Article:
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Perception of beauty

Each era has its own a perception of beauty.

I must admit I do find the curvy 1940’s silhouette, with it’s hourglass feminine lines, to be quite flattering. Women wore clothes, not the other way around. If you concider the lack of fabric, leather, cosmetics etc.,  it’s a wonder women did so well to look swell.

Then again beauty is in the eyes of the beholder…


About Agzy The Ripper

Sew, Rip, Repeat... and love each moment of it! Join me as I embark on a myriad of sewing and crafting shenanigans.

4 responses »

  1. I don’t know if it’s just about beauty. I tend to take a feminist point of view on eating disorders/body image/societal perceptions of beauty. While there has been the variation between what is considered “beautiful” or “ideal” for women, in western society (US) it hasn’t been since the industrial revolution that women being on a thinner side has been ideal and I think that directly relates to the fact that women then began demanding more rights, starting with the right to vote. From there, women gained more ground in society and with each new ground gained, men and other women feel the need to “keep women in their place”, self-esteem low with an increasingly unrealistic idea of beauty and body image. If you think about the 40’s pin-ups for example, women in the 1920’s US felt the pressure to be thin with boyish bodies. However, along comes war and women taking over masculine roles while the men are away fighting. So, instead of women being strong, independent ladies, there is the need to sexualize them, show women who have a (a healthy) weight in the natural places women have fat for ideal health and childbearing to “remind” men and women that a woman’s place is in the home/bedroom/kitchen raising children. Since the rise of feminism in the 1960’s and 1970’s US and the advancement of women in the workplace along with being able to live lives independently from men if they choose (don’t get me wrong, there is still plenty of discrimination and yes, some women still love men and want to raise families and be happily married) the depiction of women in advertising/Hollywood/media has become frighteningly thin and unideal for the majority of women. I am a Registered Dietitian and many women I see the entertainment industry have visible signs of malnutrition. What frightens me is that women see these other women who (very few are likely naturally this thin) are basically ill, and want to emulate them.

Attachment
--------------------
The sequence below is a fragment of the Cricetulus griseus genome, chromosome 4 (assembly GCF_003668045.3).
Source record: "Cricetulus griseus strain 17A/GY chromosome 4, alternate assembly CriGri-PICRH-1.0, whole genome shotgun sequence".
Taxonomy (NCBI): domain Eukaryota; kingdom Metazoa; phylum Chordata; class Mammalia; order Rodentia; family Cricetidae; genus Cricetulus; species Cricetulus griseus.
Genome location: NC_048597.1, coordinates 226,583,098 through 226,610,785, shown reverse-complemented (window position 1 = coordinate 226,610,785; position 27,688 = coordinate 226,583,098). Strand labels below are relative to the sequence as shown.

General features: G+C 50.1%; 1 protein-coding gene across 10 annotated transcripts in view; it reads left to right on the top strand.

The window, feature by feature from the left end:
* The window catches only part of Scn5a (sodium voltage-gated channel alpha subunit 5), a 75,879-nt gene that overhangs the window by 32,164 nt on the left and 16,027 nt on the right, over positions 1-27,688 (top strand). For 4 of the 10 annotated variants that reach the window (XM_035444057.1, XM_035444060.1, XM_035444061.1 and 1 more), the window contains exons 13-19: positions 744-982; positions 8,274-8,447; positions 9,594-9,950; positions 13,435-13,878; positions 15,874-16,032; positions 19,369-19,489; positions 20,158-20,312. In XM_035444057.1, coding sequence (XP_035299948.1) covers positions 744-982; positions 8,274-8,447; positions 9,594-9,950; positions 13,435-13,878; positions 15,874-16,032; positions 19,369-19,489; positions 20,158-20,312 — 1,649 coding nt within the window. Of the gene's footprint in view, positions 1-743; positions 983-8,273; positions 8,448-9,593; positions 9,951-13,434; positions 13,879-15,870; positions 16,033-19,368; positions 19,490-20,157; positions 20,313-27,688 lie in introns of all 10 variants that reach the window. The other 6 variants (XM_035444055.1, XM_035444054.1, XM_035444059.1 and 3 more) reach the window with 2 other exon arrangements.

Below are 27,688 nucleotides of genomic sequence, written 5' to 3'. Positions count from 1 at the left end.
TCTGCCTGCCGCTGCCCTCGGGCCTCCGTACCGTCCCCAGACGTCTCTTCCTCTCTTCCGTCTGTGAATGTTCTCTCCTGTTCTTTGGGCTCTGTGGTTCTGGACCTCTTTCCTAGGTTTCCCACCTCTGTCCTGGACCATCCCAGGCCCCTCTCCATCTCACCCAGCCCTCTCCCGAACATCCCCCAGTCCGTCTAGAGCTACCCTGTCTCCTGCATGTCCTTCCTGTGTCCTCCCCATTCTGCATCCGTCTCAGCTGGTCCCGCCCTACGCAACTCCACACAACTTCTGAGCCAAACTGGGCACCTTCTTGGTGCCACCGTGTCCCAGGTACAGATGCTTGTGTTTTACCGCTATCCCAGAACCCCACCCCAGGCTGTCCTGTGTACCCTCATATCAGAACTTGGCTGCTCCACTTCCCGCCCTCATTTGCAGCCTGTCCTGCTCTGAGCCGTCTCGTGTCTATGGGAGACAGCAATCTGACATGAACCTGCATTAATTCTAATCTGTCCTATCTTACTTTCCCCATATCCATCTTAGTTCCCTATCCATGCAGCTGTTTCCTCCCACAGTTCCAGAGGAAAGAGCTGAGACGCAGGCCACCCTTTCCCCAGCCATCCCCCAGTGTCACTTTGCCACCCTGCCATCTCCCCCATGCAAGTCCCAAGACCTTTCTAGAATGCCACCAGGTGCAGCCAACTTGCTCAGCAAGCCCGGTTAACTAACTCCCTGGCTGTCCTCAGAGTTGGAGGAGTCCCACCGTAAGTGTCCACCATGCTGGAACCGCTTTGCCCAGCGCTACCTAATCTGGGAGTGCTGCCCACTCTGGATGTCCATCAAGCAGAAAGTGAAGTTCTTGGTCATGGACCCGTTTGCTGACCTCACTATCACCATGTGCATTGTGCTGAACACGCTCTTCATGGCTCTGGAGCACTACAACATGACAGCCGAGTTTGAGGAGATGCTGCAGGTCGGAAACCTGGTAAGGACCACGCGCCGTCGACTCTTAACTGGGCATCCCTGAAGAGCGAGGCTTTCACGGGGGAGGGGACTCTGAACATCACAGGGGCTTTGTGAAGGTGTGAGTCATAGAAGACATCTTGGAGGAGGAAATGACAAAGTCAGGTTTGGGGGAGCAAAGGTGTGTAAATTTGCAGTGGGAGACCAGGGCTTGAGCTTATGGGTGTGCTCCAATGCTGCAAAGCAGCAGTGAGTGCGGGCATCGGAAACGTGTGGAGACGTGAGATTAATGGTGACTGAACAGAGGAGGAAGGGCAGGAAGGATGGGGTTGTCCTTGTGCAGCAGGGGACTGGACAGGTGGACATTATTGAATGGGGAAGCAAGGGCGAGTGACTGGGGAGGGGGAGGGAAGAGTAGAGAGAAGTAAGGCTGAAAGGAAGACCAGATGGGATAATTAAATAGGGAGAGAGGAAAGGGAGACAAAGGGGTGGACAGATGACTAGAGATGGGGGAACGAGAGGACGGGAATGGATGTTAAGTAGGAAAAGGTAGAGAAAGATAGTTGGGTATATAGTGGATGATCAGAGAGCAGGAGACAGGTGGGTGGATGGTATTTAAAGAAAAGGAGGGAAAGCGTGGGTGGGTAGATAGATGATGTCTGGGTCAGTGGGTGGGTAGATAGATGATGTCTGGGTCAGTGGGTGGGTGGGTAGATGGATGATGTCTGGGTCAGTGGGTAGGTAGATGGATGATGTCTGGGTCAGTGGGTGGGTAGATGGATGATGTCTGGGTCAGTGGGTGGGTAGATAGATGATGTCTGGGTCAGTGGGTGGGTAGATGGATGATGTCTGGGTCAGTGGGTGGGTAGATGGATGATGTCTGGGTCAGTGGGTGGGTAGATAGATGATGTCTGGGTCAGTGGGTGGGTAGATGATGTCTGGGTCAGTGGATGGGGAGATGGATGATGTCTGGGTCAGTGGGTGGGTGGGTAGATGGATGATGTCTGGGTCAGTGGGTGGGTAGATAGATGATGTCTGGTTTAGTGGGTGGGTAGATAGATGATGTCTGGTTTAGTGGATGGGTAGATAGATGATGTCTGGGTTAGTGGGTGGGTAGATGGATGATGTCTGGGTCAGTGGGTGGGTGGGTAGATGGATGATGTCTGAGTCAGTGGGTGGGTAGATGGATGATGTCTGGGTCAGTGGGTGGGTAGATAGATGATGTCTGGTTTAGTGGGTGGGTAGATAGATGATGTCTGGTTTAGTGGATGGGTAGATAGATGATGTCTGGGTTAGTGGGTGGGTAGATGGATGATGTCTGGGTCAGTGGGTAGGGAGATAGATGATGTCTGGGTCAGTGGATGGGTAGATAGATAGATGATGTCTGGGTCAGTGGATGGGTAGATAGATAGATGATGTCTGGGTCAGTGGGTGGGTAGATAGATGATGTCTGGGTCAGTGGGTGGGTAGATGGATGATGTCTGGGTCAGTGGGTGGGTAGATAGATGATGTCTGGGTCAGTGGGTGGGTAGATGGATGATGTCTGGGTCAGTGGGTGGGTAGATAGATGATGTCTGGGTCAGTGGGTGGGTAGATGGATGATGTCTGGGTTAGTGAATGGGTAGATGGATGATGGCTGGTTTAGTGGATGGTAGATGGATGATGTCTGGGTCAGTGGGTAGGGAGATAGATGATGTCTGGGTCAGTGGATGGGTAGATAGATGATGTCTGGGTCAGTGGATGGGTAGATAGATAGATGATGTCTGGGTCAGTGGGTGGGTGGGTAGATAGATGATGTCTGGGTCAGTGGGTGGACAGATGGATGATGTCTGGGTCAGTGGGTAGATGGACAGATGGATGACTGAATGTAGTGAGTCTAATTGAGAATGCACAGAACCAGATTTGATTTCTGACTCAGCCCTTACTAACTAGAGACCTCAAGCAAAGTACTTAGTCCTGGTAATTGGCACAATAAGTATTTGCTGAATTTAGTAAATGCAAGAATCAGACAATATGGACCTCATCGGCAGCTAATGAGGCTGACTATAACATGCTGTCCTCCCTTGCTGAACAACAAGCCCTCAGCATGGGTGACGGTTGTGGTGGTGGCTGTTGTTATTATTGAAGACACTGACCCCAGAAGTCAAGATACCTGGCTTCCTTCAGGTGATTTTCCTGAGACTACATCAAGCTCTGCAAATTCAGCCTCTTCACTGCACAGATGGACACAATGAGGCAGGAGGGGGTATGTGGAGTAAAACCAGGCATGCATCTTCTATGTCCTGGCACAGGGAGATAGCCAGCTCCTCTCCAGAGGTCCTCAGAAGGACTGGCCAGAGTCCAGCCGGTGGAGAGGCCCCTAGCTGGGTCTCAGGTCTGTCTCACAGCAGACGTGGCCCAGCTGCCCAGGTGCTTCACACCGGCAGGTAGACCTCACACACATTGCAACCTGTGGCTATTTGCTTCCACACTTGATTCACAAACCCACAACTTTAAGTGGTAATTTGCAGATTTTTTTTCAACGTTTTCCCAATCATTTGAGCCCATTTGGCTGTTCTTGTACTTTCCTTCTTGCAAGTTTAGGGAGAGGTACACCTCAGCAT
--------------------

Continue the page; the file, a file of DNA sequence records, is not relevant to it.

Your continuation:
I agree, the 1940’s did have some lovely clothes. After seeing Captain America my bf and I were discussing that they don’t make nice clothes like that anymore and people do not dress up like they used to. It would be nice if more people put the effort into dressing nicely and dressed up every once in awhile.

    Sorry for the feminist rant, actually I check the site out because I do love to drool over RA. 🙂


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